3-minute read + 17-minute video
Hardshell kayaks are designed and built with various shapes and lengths that directly impact their performance. Aqua Bound Ambassador Ken Whiting takes us through these differences in this video so you can make the best buying choice:
How the Length of a Kayak Affects Performance
A kayak’s length directly impacts three important factors:
- Its speed on the water
- How well it tracks or keeps to a straight line
- Its portability
Generally, the longer a kayak, the faster it paddles and the better tracking it has. But, longer kayaks are more difficult to store, carry and transport.
Recreational kayaks are normally 9-13 feet long. Touring kayaks range from 12-15 feet long. Sea kayaks are 15-18 feet long. Part of your buying decision will include the length you’ll be able to handle, especially if you’ll transport alone most of the time.
A Kayak’s Width
The width of a kayak mainly impacts its speed and its stability on the water. The wider the kayak, the slower it is—but the more stable it is.
Recreational kayaks are 28 inches and wider, sometimes much wider. Touring kayaks are normally from 23-28 inches wide and sea kayaks are usually 21-24 inches wide.
Sea kayaks are narrow, rounded and with a V-bow shape for speed and performance in rough conditions (photo courtesy of David Horkan)
Hull (Bottom) Design
Hull design (the shape of the bottom of the boat) is a key aspect of a kayak’s performance. While more and more hybrid models are being designed, these are the basic hull shapes.
As Ken points out, what matters most in the hull isn’t so much the bow and stern shape—the ends of the boat—but the area that’s under and behind the paddler. (For a visual look at each of these, be sure to watch the above video!)
A flat hull, like that used for a sit-on-top kayak, is very stable but also very slow. A flat hull also doesn’t offer secondary stability, or the ability to use the edges in rougher conditions. The typical flat hull is designed for flatwater recreational use or fishing.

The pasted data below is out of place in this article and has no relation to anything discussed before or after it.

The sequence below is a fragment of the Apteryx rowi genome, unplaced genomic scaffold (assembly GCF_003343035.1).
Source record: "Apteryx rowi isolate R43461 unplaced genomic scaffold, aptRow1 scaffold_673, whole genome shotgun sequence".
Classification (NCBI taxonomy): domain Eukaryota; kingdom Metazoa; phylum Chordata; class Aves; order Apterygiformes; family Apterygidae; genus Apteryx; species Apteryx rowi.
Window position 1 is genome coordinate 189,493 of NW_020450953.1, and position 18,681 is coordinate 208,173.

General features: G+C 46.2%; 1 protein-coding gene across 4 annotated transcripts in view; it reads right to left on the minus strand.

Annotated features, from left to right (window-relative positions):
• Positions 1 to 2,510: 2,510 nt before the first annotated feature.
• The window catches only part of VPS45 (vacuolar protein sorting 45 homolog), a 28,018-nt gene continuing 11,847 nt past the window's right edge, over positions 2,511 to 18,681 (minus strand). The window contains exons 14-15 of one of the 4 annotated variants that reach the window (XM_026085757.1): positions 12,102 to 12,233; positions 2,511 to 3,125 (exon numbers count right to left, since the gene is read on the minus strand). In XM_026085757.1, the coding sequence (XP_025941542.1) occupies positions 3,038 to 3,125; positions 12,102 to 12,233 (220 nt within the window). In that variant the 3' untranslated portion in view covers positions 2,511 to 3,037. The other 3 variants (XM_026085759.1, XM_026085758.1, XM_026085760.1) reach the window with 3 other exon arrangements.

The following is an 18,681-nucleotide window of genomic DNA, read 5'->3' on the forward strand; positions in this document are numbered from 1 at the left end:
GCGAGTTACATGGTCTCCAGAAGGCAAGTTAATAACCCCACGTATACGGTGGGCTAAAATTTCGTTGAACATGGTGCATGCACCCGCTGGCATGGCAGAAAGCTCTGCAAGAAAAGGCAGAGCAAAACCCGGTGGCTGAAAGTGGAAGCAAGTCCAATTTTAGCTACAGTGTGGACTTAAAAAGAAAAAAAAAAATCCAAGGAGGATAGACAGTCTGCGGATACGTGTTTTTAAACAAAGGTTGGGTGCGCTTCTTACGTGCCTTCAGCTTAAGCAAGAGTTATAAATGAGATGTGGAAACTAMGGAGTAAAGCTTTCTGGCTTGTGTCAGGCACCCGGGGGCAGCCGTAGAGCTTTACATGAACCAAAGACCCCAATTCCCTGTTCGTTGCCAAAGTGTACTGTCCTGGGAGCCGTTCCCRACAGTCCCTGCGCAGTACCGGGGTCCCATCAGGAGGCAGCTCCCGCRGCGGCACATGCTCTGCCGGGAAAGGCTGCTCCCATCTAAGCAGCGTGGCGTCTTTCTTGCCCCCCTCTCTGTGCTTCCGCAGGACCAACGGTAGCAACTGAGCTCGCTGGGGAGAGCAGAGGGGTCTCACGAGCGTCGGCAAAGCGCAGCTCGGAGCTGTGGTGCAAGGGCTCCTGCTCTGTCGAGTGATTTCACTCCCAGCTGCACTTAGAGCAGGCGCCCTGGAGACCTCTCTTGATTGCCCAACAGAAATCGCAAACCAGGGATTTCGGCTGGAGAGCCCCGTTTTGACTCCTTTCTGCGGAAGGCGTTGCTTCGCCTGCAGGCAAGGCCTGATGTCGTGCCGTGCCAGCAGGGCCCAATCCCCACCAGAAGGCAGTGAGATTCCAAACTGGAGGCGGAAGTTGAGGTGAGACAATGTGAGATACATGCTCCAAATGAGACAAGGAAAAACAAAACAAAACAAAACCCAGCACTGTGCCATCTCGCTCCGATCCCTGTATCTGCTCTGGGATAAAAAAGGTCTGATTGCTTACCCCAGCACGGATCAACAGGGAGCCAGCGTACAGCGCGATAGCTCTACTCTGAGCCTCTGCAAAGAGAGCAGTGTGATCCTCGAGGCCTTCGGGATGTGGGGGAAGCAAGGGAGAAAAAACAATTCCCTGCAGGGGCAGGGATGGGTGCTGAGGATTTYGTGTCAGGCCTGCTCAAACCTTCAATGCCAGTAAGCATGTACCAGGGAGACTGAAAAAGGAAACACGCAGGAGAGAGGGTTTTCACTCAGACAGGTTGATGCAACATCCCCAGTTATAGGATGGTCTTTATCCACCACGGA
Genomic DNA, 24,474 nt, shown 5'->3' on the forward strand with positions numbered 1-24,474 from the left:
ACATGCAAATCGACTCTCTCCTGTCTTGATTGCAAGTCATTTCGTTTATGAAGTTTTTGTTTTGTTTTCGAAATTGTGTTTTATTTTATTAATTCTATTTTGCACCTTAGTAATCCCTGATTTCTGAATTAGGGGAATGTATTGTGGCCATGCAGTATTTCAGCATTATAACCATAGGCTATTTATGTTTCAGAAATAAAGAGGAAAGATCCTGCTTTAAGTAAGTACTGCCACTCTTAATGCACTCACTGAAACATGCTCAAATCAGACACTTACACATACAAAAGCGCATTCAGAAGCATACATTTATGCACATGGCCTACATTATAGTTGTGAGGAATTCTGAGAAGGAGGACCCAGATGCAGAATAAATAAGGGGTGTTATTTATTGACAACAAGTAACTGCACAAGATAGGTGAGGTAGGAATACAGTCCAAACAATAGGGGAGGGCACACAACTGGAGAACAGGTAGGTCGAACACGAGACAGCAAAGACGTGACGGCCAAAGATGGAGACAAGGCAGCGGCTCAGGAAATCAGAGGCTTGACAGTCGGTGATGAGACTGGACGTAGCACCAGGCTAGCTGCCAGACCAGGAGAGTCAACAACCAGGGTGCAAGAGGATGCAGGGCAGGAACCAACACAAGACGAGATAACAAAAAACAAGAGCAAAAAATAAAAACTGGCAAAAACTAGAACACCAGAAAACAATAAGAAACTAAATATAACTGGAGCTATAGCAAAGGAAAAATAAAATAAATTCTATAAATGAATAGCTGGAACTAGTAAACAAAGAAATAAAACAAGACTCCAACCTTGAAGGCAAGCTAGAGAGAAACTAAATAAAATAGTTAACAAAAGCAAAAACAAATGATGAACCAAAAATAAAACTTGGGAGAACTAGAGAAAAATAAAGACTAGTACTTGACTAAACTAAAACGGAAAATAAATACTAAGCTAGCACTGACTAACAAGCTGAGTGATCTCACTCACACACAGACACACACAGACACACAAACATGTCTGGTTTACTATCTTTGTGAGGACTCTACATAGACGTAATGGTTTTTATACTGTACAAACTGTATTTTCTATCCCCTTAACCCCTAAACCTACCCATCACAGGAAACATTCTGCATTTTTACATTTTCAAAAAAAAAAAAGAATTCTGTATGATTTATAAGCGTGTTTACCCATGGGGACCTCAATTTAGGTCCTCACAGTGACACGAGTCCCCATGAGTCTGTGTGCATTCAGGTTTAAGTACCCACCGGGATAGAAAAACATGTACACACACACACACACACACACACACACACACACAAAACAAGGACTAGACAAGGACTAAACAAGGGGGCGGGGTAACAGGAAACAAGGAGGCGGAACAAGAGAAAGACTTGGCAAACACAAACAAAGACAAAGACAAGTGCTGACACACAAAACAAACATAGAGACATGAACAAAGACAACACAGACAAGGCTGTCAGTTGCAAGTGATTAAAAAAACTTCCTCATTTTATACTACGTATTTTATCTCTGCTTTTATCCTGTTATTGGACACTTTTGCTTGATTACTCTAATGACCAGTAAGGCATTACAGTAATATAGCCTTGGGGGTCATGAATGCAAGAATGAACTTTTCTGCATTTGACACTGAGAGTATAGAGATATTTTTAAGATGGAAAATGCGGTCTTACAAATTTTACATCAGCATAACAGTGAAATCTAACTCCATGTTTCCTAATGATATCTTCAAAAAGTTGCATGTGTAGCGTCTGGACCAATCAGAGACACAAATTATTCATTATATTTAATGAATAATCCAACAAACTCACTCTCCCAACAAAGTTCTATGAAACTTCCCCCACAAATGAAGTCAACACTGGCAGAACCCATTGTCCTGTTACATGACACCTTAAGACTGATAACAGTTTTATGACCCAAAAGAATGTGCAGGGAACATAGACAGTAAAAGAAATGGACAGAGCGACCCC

A V-hull is designed for speed, tracking and secondary stability—not so much primary stability. These hulls are very much at home in rough conditions like the ocean.
A pontoon hull is similar to the flat hull in that it’s very stable, but its performance is slightly better than the flat hull. It’s a bit faster and can deal with chop better. They’re still designed for stability over speed, though, and offer little secondary stability.
Round hulls offer better secondary stability and versatility in more conditions (photo courtesy of @GoPaddle)
Bow (Front) Design
The bow shape of kayaks also affects their performance on the water. A V-bow pierces through water cleanly and helps the kayak track well.
A flat bow is designed to be very maneuverable through the water and can handle waves. But as it also moves side-to-side a bit with each stroke, it’s important the boat also have skegs or a keel to help it track better. A flat bow is bouncier in choppy water than a V-bow since it sits on top of the waves rather than cutting through them.
The top of the bow also has design features. Narrow, rounded bows handle waves and chop efficiently. The water splashes off and the kayak can continue to cut through. On the other hand, flat and wide bows are for flatwater. They offer great stability but don’t handle waves as well.
* * *
The best thing you can do to help your buying decision is to try out various kayaks with these different shapes and lengths. You can either do that through a rental service, a touring business or a local retailer that offers Demo Days.
Do an online search for one of these in your area, or take a look at our Find a Dealer tool for help.
Do you have paddle questions our friendly Customer Service Team can help you with today? Contact them: 715-755-3405 • [email protected]
More for you...